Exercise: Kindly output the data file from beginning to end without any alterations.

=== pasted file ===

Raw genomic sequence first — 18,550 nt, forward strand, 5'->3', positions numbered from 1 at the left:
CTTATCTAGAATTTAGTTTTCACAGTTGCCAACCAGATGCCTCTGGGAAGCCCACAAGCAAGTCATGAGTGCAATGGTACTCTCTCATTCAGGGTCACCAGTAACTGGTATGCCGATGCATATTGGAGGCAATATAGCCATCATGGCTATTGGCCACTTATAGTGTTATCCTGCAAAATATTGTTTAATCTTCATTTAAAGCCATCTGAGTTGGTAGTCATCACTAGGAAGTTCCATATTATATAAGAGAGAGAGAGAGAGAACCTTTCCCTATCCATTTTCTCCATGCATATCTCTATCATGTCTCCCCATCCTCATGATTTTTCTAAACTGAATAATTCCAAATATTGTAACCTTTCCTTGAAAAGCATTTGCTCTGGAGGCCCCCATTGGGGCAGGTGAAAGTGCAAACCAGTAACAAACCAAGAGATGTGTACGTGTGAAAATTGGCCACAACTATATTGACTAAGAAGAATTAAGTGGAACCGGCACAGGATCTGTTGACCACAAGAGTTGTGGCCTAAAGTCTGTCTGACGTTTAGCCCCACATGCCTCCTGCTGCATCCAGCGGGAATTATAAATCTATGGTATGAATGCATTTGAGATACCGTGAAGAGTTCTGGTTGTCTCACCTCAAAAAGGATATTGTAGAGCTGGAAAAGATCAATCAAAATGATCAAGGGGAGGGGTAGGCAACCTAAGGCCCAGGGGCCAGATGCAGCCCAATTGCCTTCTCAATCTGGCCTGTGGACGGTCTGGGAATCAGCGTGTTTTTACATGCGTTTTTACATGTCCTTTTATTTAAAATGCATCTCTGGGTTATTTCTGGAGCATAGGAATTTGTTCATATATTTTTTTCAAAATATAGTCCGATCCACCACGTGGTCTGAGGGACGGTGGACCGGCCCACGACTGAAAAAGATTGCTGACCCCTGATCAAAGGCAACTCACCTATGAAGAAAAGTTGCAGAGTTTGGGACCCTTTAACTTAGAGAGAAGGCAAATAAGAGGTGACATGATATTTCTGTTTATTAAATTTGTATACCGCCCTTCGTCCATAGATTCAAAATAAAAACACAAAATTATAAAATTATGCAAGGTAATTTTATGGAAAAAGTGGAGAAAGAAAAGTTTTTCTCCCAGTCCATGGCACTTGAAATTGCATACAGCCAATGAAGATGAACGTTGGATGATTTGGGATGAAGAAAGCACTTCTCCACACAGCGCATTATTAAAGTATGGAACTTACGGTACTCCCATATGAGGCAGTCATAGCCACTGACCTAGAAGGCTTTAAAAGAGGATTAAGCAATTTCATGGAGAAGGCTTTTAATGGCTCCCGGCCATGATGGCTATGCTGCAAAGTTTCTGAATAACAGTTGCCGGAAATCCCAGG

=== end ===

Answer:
Raw genomic sequence first — 18,550 nt, forward strand, 5'->3', positions numbered from 1 at the left:
CTTATCTAGAATTTAGTTTTCACAGTTGCCAACCAGATGCCTCTGGGAAGCCCACAAGCAAGTCATGAGTGCAATGGTACTCTCTCATTCAGGGTCACCAGTAACTGGTATGCCGATGCATATTGGAGGCAATATAGCCATCATGGCTATTGGCCACTTATAGTGTTATCCTGCAAAATATTGTTTAATCTTCATTTAAAGCCATCTGAGTTGGTAGTCATCACTAGGAAGTTCCATATTATATAAGAGAGAGAGAGAGAGAACCTTTCCCTATCCATTTTCTCCATGCATATCTCTATCATGTCTCCCCATCCTCATGATTTTTCTAAACTGAATAATTCCAAATATTGTAACCTTTCCTTGAAAAGCATTTGCTCTGGAGGCCCCCATTGGGGCAGGTGAAAGTGCAAACCAGTAACAAACCAAGAGATGTGTACGTGTGAAAATTGGCCACAACTATATTGACTAAGAAGAATTAAGTGGAACCGGCACAGGATCTGTTGACCACAAGAGTTGTGGCCTAAAGTCTGTCTGACGTTTAGCCCCACATGCCTCCTGCTGCATCCAGCGGGAATTATAAATCTATGGTATGAATGCATTTGAGATACCGTGAAGAGTTCTGGTTGTCTCACCTCAAAAAGGATATTGTAGAGCTGGAAAAGATCAATCAAAATGATCAAGGGGAGGGGTAGGCAACCTAAGGCCCAGGGGCCAGATGCAGCCCAATTGCCTTCTCAATCTGGCCTGTGGACGGTCTGGGAATCAGCGTGTTTTTACATGCGTTTTTACATGTCCTTTTATTTAAAATGCATCTCTGGGTTATTTCTGGAGCATAGGAATTTGTTCATATATTTTTTTCAAAATATAGTCCGATCCACCACGTGGTCTGAGGGACGGTGGACCGGCCCACGACTGAAAAAGATTGCTGACCCCTGATCAAAGGCAACTCACCTATGAAGAAAAGTTGCAGAGTTTGGGACCCTTTAACTTAGAGAGAAGGCAAATAAGAGGTGACATGATATTTCTGTTTATTAAATTTGTATACCGCCCTTCGTCCATAGATTCAAAATAAAAACACAAAATTATAAAATTATGCAAGGTAATTTTATGGAAAAAGTGGAGAAAGAAAAGTTTTTCTCCCAGTCCATGGCACTTGAAATTGCATACAGCCAATGAAGATGAACGTTGGATGATTTGGGATGAAGAAAGCACTTCTCCACACAGCGCATTATTAAAGTATGGAACTTACGGTACTCCCATATGAGGCAGTCATAGCCACTGACCTAGAAGGCTTTAAAAGAGGATTAAGCAATTTCATGGAGAAGGCTTTTAATGGCTCCCGGCCATGATGGCTATGCTGCAAAGTTTCTGAATAACAGTTGCCGGAAATCCCAGG